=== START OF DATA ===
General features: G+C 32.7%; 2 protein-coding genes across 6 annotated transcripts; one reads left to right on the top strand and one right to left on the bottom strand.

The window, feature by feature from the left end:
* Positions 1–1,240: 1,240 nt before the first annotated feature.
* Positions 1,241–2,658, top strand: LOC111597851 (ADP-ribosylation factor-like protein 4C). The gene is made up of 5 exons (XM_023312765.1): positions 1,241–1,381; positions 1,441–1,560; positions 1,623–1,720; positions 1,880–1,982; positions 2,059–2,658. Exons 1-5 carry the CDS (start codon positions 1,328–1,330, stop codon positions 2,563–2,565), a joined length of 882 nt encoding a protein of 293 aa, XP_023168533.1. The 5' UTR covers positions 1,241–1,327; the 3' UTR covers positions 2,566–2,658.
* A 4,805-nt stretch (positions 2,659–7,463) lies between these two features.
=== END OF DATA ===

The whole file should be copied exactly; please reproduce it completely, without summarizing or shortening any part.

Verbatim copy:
General features: G+C 32.7%; 2 protein-coding genes across 6 annotated transcripts; one reads left to right on the top strand and one right to left on the bottom strand.

The window, feature by feature from the left end:
* Positions 1–1,240: 1,240 nt before the first annotated feature.
* Positions 1,241–2,658, top strand: LOC111597851 (ADP-ribosylation factor-like protein 4C). The gene is made up of 5 exons (XM_023312765.1): positions 1,241–1,381; positions 1,441–1,560; positions 1,623–1,720; positions 1,880–1,982; positions 2,059–2,658. Exons 1-5 carry the CDS (start codon positions 1,328–1,330, stop codon positions 2,563–2,565), a joined length of 882 nt encoding a protein of 293 aa, XP_023168533.1. The 5' UTR covers positions 1,241–1,327; the 3' UTR covers positions 2,566–2,658.
* A 4,805-nt stretch (positions 2,659–7,463) lies between these two features.